Your Internet Consultant - The FAQs of Life Online

4.32. Can I send a fax from the Internet?

Indeed. Electronic mail is not limited to sending information between Internet hosts. Creative folks have plugged a variety of appliances into the Internet, including toasters, cola machines, and fax machines. In fact, there are several services for sending a fax via Internet mail; some are free but others are pay services. (With at least one service, users can receive a fax via Internet mail.) Four mail-to-fax services that I know about are discussed in the following text. Others will likely be available by the time you read this.

Free "Remote Printing"

One fax-from-the-Internet service is the brainchild of Carl Malamud (the creator of Internet Talk Radio) and Marshall Rose. They're doing research on how to integrate special-purpose devices, like facsimile printers, into the fabric of the Internet. The experiment is a good hack. It works simply enough: send electronic mail to a special address and soon after (if your recipient's fax machine is in the covered area) out comes a freshly-minted fax.

How does it work? A variety of companies, institutions, and citizens linked to the Internet have joined the experiment by linking a computer and fax modem to the Net. When an organization joins the remote-fax service, it specifies what areas it is willing to send faxes to. In most cases, an organization will allow faxes to be sent to any machine that is a local call from its location.

This service itself is free; rather, it costs no more than sending a standard e-mail message. Malamud wrote in an e-mail message, "First, it costs you money to send e-mail... so faxing is not free, it is cost-effective and distance insensitive." The recipient is only out the cost of a sheet or two of fax paper. However, the creators are investigating ways of recouping a nominal fee for sending faxes to help reimburse institutions for the cost of sending faxes.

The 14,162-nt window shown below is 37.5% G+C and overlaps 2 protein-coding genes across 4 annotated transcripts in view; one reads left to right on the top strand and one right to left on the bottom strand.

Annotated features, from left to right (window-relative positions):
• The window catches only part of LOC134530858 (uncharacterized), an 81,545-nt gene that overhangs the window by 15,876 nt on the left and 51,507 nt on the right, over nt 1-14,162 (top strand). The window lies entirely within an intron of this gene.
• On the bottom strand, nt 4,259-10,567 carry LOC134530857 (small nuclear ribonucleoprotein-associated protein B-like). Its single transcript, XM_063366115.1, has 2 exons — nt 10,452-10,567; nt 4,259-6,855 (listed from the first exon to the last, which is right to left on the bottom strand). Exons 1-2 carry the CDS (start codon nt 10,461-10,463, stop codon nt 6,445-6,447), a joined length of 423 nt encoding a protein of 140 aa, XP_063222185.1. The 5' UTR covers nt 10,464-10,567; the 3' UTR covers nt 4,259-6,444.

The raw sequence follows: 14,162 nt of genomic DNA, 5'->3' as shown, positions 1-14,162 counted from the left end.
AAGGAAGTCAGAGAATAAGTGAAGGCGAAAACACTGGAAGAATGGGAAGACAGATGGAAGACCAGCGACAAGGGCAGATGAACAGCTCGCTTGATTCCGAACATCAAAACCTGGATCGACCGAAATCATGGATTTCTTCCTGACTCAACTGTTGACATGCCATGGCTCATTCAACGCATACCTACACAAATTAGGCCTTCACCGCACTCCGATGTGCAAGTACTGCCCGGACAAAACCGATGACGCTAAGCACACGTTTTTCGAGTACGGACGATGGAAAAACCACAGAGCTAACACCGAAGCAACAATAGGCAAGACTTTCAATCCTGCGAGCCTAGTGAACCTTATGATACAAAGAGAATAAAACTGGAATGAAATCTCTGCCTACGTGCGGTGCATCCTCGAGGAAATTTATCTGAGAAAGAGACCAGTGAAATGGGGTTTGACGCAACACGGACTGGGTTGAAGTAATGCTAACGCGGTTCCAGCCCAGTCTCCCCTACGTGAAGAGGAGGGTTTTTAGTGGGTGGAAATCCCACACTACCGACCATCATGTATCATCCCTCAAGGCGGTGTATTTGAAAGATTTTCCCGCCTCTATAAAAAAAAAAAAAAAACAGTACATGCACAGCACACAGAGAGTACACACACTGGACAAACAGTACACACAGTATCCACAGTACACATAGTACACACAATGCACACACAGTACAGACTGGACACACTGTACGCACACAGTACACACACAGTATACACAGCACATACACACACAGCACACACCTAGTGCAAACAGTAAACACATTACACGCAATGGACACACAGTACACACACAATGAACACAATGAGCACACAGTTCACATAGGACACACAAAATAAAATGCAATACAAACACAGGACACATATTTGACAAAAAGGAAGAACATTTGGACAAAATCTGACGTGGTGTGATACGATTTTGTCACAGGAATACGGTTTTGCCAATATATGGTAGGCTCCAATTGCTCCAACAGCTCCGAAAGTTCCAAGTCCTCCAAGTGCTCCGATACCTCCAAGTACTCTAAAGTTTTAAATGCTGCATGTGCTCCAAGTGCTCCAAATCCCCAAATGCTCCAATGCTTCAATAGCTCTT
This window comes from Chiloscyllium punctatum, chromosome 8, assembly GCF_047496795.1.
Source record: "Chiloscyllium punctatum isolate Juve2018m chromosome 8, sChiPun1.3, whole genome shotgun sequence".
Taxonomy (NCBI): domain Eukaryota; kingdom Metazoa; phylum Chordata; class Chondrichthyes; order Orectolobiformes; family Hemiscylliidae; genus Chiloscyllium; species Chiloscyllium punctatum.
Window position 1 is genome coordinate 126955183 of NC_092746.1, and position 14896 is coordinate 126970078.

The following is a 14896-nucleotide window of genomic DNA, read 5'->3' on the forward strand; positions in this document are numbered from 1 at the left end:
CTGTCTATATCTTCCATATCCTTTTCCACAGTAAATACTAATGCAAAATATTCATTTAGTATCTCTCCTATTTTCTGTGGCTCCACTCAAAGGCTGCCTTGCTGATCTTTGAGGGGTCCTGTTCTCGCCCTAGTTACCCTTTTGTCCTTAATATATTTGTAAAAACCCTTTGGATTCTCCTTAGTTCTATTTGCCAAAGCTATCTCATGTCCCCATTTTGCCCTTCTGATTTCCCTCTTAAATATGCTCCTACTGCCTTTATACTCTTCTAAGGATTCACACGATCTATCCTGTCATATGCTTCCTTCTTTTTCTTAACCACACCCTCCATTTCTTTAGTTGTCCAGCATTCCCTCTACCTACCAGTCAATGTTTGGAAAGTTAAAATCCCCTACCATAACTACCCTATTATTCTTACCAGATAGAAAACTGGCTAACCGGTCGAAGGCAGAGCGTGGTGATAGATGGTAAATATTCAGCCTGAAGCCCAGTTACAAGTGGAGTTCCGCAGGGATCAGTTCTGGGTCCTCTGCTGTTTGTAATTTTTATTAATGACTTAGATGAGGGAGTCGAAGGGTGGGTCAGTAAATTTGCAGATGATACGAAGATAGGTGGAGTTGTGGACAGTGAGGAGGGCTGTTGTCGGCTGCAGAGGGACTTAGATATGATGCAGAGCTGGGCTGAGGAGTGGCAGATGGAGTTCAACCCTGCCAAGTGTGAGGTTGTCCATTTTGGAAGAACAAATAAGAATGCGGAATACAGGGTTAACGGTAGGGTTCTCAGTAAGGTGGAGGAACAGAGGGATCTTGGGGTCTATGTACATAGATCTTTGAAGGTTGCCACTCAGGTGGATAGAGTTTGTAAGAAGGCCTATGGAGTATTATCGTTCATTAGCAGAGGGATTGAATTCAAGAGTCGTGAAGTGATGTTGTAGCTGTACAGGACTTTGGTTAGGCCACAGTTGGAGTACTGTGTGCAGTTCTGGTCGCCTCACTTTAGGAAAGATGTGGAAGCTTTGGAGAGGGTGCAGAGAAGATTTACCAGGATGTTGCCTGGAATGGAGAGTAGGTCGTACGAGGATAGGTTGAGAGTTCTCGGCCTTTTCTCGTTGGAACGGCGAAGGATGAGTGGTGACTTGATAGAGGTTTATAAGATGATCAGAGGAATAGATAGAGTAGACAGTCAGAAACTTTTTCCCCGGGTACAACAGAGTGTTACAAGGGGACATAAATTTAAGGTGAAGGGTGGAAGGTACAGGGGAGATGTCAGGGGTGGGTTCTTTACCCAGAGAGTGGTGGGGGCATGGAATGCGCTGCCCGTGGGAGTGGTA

"The point of this experiment is not 'here is a way we can freeload on altruistic people,' but 'here is a way we can all pitch in and work together to provide telephone service,'" Malamud says.

When you send an e-mail fax message, you (naturally) must include the phone number of the recipient's fax machine. A computer looks at the phone number and determines whether any participating fax machines cover the area you want to fax to. If so, your message is routed to the appropriate machine for faxing. Otherwise, you will receive electronic mail with the disappointing news that your fax couldn't be delivered.

Can you send a fax anywhere? Well, no. This is an experiment, so only a smattering of participants have enlisted their fax machines in the quest to send outgoing messages from total strangers to other total strangers. As this is written, the set of locales to which you can send faxes is bizarre, including all of Australia, New Zealand, Washington DC, big chunks of Central California, some of Southern California, and parts of Michigan, Massachusetts, and New York. More locales undoubtedly will be added to the list soon, including Denmark, Finland, Ireland, Japan, Sweden, and more parts of the United States.

To send a fax over the Internet, compose an e-mail message. The body of the message should contain the contents of your fax message. The To: line is the most important part of your fax-mail, because it must contain the phone number of the recipient's fax machine as well as the recipient's name.

The To: line should look something like this:

To: remote-printer.Arlo_Cats/